Subliminal Primetime Philosophy
April 28, 2005

From the Epistle of "Will & Grace", Chapter 2, verse 9,677:

And it was so that the character "Jack" mentioned wanting to buy a house. Then said the annoying nasal lady from the really bad M&M commercial to "Jack",

"Okay, I guess I'll ask the obvious question. Since when are gays allowed to own property?"

To which, "Jack's" friend, "Will," answered, "Since we were set free and given 40 acres and some Prada mules." Then the studio audience laughed.*

Is there an antonym for "Amen"? Because I think it's appropriate here. But then again, blacks and homosexuals have the same plight, right?

*As heard while channel-surfing (Lest you think for one minute I would ever watch that show.)

(Update 4/29): A homosexual nightclub in San Francisco accused of discriminating against blacks. But wait though...how can they do that? I thought we were the same.

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How To Blog Like a Rockstar: get over the need for cyber appreciation (Part 1)
April 27, 2005

You put a lot of hard work into your weblog so it's perfectly understandable that you want people to recognize your efforts. If you're a human being and you live on the earth, chances are, you need some type of affirmation. We all do in varying degrees, but the necessary vulnerability associated with broadcasting yourself and your opinions on the world wide web is unparalleled.

Not only is the blogosphere full of nerds and introverts (of which I am neither by the way), but it's also full of people who just want to be liked. Yes, even the jerky ones. For this reason alone, you'll find people more hesitant to be original or do/say something that hasn't already been. I can peruse a weblog and figure out within a matter of minutes if the person is insecure. Insecure writing is a turn off. As you read, it's like there's a musical underscore to the writing saying, "Is this okay? Am I okay? Do you like me? Well, do you? If you don't, I'll change."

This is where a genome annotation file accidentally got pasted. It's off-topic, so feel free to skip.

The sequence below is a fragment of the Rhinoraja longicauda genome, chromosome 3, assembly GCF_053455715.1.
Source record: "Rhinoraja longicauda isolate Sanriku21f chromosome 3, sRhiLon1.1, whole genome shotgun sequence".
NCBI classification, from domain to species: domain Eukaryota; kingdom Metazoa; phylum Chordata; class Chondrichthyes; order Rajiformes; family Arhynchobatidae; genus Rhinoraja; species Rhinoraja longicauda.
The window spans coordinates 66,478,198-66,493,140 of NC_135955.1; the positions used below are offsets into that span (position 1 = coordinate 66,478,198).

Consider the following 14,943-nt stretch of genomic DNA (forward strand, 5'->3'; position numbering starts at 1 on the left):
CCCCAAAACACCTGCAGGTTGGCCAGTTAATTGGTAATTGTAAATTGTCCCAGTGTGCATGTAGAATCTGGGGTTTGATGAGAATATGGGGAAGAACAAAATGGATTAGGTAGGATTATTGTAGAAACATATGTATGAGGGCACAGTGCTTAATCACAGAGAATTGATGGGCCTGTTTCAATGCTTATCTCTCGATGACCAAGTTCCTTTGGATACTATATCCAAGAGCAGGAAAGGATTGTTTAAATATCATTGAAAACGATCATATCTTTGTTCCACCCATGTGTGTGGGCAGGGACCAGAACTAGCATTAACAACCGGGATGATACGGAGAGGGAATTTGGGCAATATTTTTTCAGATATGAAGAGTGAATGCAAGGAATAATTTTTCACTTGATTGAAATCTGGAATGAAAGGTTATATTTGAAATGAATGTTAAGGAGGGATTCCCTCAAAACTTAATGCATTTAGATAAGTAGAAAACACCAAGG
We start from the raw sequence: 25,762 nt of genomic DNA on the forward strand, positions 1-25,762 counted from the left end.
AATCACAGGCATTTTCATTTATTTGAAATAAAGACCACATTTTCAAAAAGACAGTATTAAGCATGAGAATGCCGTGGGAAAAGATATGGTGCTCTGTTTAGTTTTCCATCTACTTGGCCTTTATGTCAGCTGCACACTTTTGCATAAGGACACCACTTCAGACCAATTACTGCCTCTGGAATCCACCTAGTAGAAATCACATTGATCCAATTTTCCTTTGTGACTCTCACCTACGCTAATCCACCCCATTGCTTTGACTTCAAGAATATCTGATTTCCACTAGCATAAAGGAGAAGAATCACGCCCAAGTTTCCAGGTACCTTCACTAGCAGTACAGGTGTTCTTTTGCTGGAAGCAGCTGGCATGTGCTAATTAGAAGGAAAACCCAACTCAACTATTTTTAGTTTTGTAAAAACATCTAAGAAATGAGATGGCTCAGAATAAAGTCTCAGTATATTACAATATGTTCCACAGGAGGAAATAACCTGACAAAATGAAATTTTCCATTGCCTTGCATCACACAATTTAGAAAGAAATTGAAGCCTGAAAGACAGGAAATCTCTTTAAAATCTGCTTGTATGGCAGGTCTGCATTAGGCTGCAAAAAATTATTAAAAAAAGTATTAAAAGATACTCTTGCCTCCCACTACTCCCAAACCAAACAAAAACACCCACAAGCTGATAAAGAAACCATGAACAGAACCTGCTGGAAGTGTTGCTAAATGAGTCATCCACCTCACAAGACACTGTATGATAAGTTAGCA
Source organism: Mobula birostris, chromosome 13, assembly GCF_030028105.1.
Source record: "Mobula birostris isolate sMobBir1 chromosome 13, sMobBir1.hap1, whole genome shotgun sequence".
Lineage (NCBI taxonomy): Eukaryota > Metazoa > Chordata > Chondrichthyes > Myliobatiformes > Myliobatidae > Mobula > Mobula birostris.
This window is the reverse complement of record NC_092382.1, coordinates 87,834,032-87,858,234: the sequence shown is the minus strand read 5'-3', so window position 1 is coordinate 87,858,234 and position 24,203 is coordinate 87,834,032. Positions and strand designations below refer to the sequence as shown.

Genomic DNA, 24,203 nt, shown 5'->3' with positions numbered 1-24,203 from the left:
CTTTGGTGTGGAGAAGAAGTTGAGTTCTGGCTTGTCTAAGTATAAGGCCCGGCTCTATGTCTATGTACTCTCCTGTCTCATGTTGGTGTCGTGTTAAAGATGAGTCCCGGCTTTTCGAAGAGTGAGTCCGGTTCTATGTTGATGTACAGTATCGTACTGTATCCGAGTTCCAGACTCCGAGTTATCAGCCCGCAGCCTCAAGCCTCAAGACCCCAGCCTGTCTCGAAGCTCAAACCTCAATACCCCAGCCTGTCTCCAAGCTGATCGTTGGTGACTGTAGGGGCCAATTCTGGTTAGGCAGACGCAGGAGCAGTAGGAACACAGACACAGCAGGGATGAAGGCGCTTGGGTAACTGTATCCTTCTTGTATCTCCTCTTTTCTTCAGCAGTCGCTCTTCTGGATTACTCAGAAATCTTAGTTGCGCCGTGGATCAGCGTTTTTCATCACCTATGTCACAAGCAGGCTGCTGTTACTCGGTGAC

What separates the good bloggers from the average is the level of nonchalance with which they view reader opinion. Rockstars do not need constant affirmation from others. They just are.

You slave all day over the "perfect post." When it's all said and done, you think yourself pretty smart. Hey, you were witty, you were insightful, and you even cited other sources! This one's a keeper. Surely you will get lots of comments. Surely someone will recognize your genius and link to your brilliant post. Surely your fame will spread all throughout internetland and your site will be featured in the New York Times, right?

My message to you: get a life.

There are three main forms of cyber affirmation after which most bloggers seek: Comments, Hits, and Links. All three are very important, but only when viewed in proper perspective. Today I will address the first.

Continue reading "How To Blog Like a Rockstar: get over the need for cyber appreciation (Part 1)">>>

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When Handcuffs Aren't Enough
April 26, 2005

Remember a few weeks ago when I said that every social problem begins in the family? Well for all you naysayers out there, I offer you a prime example of parenting gone bad: "Police Handcuff 5-year-old After Tantrum." At this point, I'm sure we've all heard, seen, or read the story about last month's turbulence in a St. Petersburg, FL elementary school classroom. If you haven't, Baldilocks has a good run down. I won't bother regurgitating information. In short, Ja'eisha Scott, a 5-year-old girl with a history of bad behavior was acting out, being violent, and endangering others (and herself) in the classroom. The teacher couldn't control her, so the police department was called. The girl threw a tantrum and couldn't be "tamed" so she was handcuffed. End of story.

Now let me just say this: when we have to use officers of the law to control elementary school children, we are in DEEP DEEP trouble. As of late this has been an all too frequent occurrence.

In Philadelphia, a 10-year-old student was handcuffed and arrested for violating the school weapons policy when she brought scissors to school. In St. Louis, a kindergartener was handcuffed for being unruly and disruptive. Then there's the Texas mom who dialed 9-1-1 because her 9 and 12 year old daughters were fighting uncontrollably. Her reason? They were "bigger than her."

I don't know where you all come from, but my little brother is 6-foot-2 and can bench press my mother one and half times over, but it would be a cold day in a very hot place before my mother would ever be afraid of him. That my friends, is insane.